# Melting point of aspirin, contradicting sources

Querying wolfram alpha for the melting point of aspirin (link) returns $$\pu{140 °C}$$. The Wikipedia page for Aspirin lists $$\pu{136 °C}$$ instead, citing this book.

How am I supposed to know which figure to cite? And in general, what should I do when I encounter contradicting chemical data?

• Like all measurements there's a range. Some ranges are larger than others. If you're unsure, you should report the range. – Zhe Mar 23 at 12:06
• Could someone expand on what it means for aspirin to melt? Naively, it sounds like the temp where the little solid tablet becomes a puddle of liquid, but I assume it's more of a medical effectiveness definition (like when the molecule breaks down and "melts" into constituents molecules or something). – user1717828 Mar 23 at 16:55
• @user1717828 Melting is turning into a puddle of liquid; the molecule breaking down is decomposition. – David Richerby Mar 23 at 17:15
• How many significant figures does WolframAlpha use? The number 140 is ambiguous with respect to how many significant figures it has, and if WolframAlpha for some reason decided only to use 2 significant figures, then there is no contradiction. – probably_someone Mar 24 at 16:56
• While I'm a fan of WolframAlpha, most of the figures I've gotten from them tend to be fairly approximate. In general I wouldn't regard them as an authoritative source, but rather just a quick-and-easy source of approximations. – Nat Mar 25 at 4:27

Wolfram company doesn't conduct any experimental determinations of physical constants for chemical compounds and uses literature data sources. The webpage for ChemicalData Source Information lists numerous sources of chemical information used by the company's products, including Wolfram Alpha.

Wolfram Alpha Knowledge Database is linked with 87th ed. (2006) of CRC Handbook of Chemistry and Physics (m.p. $$\pu{135 °C}$$), whereas Wikipedia cites newer 92nd ed. (2011) of CRC Handbook of Chemistry and Physics (m.p. $$\pu{136 °C}$$).

Obviously, Wolfram's sorting algorithm preferred another data source despite it's quoting the CRC Handbook. Why and how it did that cannot be answered as the server-side engine is proprietary.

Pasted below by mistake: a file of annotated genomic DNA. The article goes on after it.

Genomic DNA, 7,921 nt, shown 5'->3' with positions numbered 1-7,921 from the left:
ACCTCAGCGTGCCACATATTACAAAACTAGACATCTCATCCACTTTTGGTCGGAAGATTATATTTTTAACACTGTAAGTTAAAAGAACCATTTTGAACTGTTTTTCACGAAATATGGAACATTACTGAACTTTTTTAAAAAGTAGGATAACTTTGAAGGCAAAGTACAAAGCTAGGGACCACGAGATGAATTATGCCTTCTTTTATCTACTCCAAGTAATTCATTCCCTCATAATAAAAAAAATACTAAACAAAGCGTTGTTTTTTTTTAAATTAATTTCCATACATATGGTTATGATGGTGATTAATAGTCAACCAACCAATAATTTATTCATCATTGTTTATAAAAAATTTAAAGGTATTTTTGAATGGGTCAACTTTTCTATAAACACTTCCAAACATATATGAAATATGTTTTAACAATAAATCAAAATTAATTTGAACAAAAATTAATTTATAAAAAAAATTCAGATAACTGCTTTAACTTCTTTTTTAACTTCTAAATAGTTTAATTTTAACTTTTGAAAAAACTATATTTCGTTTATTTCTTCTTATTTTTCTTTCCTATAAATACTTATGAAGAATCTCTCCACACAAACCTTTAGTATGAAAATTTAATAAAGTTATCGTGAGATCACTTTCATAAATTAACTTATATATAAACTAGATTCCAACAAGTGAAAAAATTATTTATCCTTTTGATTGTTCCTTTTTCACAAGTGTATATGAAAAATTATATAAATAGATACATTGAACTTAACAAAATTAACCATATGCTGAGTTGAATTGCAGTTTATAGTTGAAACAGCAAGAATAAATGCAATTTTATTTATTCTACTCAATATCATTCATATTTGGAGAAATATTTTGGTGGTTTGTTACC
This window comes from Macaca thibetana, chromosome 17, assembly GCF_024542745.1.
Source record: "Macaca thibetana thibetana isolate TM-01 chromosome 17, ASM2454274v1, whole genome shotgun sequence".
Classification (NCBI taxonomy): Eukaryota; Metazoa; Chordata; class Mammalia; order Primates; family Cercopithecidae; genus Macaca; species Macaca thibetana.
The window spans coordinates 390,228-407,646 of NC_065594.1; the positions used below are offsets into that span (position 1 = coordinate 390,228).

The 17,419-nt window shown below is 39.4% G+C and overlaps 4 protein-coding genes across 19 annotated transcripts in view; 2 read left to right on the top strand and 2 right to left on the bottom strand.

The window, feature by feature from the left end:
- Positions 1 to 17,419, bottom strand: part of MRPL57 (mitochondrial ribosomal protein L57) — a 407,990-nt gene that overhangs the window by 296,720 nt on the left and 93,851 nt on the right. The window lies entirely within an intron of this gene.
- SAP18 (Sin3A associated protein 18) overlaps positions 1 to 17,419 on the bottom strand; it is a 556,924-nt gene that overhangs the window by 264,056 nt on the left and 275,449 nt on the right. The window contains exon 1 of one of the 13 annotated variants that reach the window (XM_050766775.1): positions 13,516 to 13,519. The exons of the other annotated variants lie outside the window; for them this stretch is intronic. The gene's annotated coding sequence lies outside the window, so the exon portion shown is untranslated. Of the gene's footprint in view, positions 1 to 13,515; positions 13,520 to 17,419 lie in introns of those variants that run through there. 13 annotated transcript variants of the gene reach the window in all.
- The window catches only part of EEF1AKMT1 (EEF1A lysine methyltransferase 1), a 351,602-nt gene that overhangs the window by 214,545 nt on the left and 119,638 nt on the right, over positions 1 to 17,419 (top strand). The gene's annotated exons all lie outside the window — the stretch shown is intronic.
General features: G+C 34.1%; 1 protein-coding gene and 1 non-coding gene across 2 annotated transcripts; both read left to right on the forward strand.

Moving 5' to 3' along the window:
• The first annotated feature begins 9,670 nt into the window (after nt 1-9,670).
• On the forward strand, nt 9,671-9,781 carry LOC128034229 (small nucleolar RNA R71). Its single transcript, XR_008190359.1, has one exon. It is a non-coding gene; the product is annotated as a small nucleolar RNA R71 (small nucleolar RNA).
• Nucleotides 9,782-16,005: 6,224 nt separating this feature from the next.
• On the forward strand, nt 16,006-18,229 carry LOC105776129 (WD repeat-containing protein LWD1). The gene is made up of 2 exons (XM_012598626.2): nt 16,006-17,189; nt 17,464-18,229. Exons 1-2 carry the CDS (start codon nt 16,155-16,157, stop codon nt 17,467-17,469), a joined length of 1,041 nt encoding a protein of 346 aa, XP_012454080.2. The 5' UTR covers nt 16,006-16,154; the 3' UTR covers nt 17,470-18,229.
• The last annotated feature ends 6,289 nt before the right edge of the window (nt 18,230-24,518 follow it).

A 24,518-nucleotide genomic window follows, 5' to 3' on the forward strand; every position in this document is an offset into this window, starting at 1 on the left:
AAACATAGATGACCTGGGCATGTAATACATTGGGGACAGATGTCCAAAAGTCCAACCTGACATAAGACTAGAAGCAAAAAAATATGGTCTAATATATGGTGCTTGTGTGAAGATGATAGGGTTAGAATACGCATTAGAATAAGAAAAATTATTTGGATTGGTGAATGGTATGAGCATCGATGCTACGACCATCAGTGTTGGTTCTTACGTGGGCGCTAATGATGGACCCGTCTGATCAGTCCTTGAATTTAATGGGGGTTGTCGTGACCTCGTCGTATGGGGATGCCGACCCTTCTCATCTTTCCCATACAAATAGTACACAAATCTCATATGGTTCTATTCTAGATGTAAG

Note that even newer 97th ed. (2017) of CRC Handbook of Chemistry and Physics adds measurement error of $$\pu{4 °C}$$ (m.p. $$\pu{136(4) °C}$$). The difficulty of determining the exact value probably arises from the fact that at that temperature range thermal decomposition already begins, which is reflected in m.p. dependence on heating rate and atmosphere and melt solidifying at lower temperatures (down to $$\pu{118 °C}$$ [1, table 3.4]).

### References

1. Aspirin and Related Drugs; Rainsford, K. D., Ed.; CRC Press; Taylor & Francis: London, 2004. ISBN 978-0-7484-0885-6.
• In other words, the two temperatures are within measurement uncertainty of each other. – probably_someone Mar 24 at 16:56

The CRC Handbook of Chemistry and Physics ($$\mathrm{86^{th} Ed.}$$, section on Physical Constants of Organic Compounds) provides an MP of $$\pu{135^\circ C}$$ for aspirin (2-(Acetyloxy)benzoic acid).

According to the Handbook:

The data in the table have been derived from many sources, including both the primary literature and evaluated compilations.

If you need a highly reliable source you'd want to perform a more thorough search rather than rely on a tertiary (encyclopedic) source such as the wikipedia, and in particular ideally find primary sources of data (original literature reporting experimental results) or perhaps secondary (compilation of scientific results).

This is a pretty good guide to different sources of data:

Sources are considered primary, secondary, or tertiary depending on the originality of the information presented and their proximity or how close they are to the source of information. This distinction can differ between subjects and disciplines. In the sciences, research findings may be communicated informally between researchers through email, presented at conferences (primary source), and then, possibly, published as a journal article or technical report (primary source). Once published, the information may be commented on by other researchers (secondary sources), and/or professionally indexed in a database (secondary sources). Later the information may be summarized into an encyclopedic or reference book format (tertiary sources).

I would regard the CRC Handbook as a tertiary source of information based on the above definition, but it's generally considered highly reliable. Wolfram Alpha or the wikipedia are also tertiary sources but because of the way they are compiled, unless stated and verified you can't be sure where the data comes from. One of the ongoing efforts at the wikipedia is to include a mechanism to ensure that such information is verified.

As regards the CRC, you should attempt to use the most recently available edition, but the reported melting point of aspirin is not likely to have changed by much in the last hundred years (and yet consider the differences between the values quoted in your question, and this and another answer).